US Weekly Energy Report - 7 September 2017

Market Commentary

The Atlantic Hurricane Season continues to dampen demand for electricity in eastern portions of the U.S. In the wake of Hurricane Harvey, which knocked out power to a number of market areas and drove down temperatures amid soaking rain and heavy winds, U.S. population-weighted cooling degree days (CDDs) were almost 22% below normal last week. With Hurricane Irma expected to hit Florida this weekend and move into additional Southeast markets early next week, power demand - as well as subsequent demand for gas-fired generation - will continue to be tempered.

Limited cooling demand and a glut of supplies following interruptions to LNG and pipeline exports in the aftermath of Hurricane Harvey contributed to a build of 65 Bcf into U.S. natural gas storage inventories for the week ending September 1. The injection outpaced the five-year average for just the second time in the last 13 weeks, leaving total storage inventories less than 1% ahead of that benchmark.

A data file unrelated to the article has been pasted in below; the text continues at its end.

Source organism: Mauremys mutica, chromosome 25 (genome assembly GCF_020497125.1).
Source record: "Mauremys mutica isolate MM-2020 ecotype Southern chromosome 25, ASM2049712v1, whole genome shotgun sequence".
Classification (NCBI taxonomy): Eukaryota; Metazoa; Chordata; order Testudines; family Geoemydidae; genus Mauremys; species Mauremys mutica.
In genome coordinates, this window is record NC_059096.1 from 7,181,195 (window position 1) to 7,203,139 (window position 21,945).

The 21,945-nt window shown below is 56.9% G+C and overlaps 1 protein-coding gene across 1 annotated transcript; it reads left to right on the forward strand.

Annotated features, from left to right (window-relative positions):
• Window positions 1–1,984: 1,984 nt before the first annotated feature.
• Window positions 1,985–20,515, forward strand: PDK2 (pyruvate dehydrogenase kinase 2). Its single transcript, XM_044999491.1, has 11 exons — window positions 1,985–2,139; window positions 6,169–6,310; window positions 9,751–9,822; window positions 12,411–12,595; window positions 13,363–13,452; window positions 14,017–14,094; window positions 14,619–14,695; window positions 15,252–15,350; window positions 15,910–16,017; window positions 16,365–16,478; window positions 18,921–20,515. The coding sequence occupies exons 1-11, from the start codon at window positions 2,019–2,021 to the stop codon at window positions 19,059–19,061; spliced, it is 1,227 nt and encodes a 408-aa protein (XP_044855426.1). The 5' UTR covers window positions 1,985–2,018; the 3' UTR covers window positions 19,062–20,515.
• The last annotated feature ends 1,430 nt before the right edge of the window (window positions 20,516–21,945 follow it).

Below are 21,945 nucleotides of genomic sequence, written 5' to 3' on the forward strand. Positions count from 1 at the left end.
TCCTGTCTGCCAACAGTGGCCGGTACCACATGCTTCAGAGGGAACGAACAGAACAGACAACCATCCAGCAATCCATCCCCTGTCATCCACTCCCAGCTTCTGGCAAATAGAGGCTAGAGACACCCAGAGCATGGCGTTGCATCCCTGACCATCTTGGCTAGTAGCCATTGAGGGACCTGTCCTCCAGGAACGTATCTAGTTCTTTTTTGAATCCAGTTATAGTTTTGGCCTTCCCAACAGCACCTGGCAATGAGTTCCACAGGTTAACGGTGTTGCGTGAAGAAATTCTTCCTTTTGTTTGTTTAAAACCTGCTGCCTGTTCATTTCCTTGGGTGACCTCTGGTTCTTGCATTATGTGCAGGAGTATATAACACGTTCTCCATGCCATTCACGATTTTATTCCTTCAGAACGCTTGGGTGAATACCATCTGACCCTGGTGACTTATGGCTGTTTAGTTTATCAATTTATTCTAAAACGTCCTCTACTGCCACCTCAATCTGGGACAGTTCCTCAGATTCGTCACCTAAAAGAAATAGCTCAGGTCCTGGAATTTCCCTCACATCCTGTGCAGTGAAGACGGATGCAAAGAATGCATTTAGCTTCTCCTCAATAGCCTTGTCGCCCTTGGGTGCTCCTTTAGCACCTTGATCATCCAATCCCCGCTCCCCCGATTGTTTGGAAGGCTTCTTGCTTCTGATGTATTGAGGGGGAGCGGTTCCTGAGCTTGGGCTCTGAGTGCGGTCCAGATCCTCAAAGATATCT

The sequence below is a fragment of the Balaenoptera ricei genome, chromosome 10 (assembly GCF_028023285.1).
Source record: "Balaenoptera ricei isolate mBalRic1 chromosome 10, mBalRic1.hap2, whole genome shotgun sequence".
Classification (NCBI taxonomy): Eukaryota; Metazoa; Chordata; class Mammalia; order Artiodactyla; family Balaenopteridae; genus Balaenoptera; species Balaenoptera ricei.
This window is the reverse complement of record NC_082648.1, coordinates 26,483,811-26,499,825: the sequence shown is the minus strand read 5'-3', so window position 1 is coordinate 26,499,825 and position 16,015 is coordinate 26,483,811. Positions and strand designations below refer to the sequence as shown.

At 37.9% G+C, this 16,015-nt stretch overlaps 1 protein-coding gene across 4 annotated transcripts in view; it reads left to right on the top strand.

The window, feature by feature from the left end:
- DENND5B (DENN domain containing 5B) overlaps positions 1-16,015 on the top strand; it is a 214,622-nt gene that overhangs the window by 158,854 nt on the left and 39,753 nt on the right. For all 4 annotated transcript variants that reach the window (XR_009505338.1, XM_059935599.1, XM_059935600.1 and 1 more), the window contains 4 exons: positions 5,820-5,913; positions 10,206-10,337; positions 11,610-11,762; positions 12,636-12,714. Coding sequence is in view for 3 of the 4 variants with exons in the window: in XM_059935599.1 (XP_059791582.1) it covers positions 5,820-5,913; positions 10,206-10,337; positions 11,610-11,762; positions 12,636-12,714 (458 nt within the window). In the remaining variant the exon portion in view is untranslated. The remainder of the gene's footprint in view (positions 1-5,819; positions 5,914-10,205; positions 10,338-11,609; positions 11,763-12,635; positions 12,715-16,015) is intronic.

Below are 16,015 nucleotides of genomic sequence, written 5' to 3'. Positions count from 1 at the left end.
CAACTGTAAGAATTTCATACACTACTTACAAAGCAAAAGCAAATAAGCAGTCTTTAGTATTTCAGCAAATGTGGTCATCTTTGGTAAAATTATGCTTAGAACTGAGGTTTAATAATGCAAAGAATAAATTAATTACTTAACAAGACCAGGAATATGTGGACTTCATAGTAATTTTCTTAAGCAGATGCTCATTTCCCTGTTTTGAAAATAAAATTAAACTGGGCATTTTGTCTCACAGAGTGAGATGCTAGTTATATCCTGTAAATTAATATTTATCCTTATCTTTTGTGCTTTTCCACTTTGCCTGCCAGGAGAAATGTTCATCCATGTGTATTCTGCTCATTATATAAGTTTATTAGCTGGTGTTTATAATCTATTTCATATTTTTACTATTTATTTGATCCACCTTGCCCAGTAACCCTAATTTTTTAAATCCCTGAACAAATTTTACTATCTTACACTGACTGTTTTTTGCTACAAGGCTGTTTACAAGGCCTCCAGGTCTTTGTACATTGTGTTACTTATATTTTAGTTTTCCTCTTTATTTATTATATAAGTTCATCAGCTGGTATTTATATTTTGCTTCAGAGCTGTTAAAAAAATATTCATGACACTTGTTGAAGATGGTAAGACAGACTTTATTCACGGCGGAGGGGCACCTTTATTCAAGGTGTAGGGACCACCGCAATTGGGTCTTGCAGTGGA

The U.S. Energy Information Administration (EIA) released on Thursday its latest Petroleum Status Report, noting a sharp decline in oil refining and export volumes following Hurricane Harvey. U.S. refinery utilization fell to its lowest rate since 2010, declining 16.9% percentage points to 79.7%. Weekly crude oil exports fell by 749,000 barrels per day, reaching the lowest levels since the EIA began collecting and reporting that data.

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